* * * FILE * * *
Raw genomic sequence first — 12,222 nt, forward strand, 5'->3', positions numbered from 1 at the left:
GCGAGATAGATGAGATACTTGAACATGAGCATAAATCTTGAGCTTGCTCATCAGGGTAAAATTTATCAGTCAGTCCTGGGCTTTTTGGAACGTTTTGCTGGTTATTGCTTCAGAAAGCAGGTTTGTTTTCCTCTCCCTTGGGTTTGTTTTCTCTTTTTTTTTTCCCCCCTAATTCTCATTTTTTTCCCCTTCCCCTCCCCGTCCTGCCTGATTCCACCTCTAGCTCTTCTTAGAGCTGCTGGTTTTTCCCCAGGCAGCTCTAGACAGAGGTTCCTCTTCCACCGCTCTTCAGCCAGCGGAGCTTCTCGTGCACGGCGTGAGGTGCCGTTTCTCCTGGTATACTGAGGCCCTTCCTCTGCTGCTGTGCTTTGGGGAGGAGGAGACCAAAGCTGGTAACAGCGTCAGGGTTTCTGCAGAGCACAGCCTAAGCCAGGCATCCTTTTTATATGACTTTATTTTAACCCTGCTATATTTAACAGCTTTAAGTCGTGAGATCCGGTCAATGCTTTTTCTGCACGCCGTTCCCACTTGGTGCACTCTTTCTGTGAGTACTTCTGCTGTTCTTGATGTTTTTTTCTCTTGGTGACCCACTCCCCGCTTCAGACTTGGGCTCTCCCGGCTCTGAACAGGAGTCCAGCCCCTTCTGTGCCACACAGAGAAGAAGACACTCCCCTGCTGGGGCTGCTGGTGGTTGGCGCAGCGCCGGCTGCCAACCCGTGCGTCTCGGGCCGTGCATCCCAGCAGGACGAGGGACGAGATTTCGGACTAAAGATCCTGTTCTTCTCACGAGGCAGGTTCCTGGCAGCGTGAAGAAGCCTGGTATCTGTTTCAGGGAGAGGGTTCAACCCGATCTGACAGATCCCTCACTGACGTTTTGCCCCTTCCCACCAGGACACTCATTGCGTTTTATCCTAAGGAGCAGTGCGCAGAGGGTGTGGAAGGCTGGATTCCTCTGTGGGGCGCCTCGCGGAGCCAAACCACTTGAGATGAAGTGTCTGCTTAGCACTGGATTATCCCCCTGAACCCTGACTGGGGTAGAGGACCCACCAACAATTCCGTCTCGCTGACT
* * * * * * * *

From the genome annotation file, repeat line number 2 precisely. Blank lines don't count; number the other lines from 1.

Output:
GCGAGATAGATGAGATACTTGAACATGAGCATAAATCTTGAGCTTGCTCATCAGGGTAAAATTTATCAGTCAGTCCTGGGCTTTTTGGAACGTTTTGCTGGTTATTGCTTCAGAAAGCAGGTTTGTTTTCCTCTCCCTTGGGTTTGTTTTCTCTTTTTTTTTTCCCCCCTAATTCTCATTTTTTTCCCCTTCCCCTCCCCGTCCTGCCTGATTCCACCTCTAGCTCTTCTTAGAGCTGCTGGTTTTTCCCCAGGCAGCTCTAGACAGAGGTTCCTCTTCCACCGCTCTTCAGCCAGCGGAGCTTCTCGTGCACGGCGTGAGGTGCCGTTTCTCCTGGTATACTGAGGCCCTTCCTCTGCTGCTGTGCTTTGGGGAGGAGGAGACCAAAGCTGGTAACAGCGTCAGGGTTTCTGCAGAGCACAGCCTAAGCCAGGCATCCTTTTTATATGACTTTATTTTAACCCTGCTATATTTAACAGCTTTAAGTCGTGAGATCCGGTCAATGCTTTTTCTGCACGCCGTTCCCACTTGGTGCACTCTTTCTGTGAGTACTTCTGCTGTTCTTGATGTTTTTTTCTCTTGGTGACCCACTCCCCGCTTCAGACTTGGGCTCTCCCGGCTCTGAACAGGAGTCCAGCCCCTTCTGTGCCACACAGAGAAGAAGACACTCCCCTGCTGGGGCTGCTGGTGGTTGGCGCAGCGCCGGCTGCCAACCCGTGCGTCTCGGGCCGTGCATCCCAGCAGGACGAGGGACGAGATTTCGGACTAAAGATCCTGTTCTTCTCACGAGGCAGGTTCCTGGCAGCGTGAAGAAGCCTGGTATCTGTTTCAGGGAGAGGGTTCAACCCGATCTGACAGATCCCTCACTGACGTTTTGCCCCTTCCCACCAGGACACTCATTGCGTTTTATCCTAAGGAGCAGTGCGCAGAGGGTGTGGAAGGCTGGATTCCTCTGTGGGGCGCCTCGCGGAGCCAAACCACTTGAGATGAAGTGTCTGCTTAGCACTGGATTATCCCCCTGAACCCTGACTGGGGTAGAGGACCCACCAACAATTCCGTCTCGCTGACT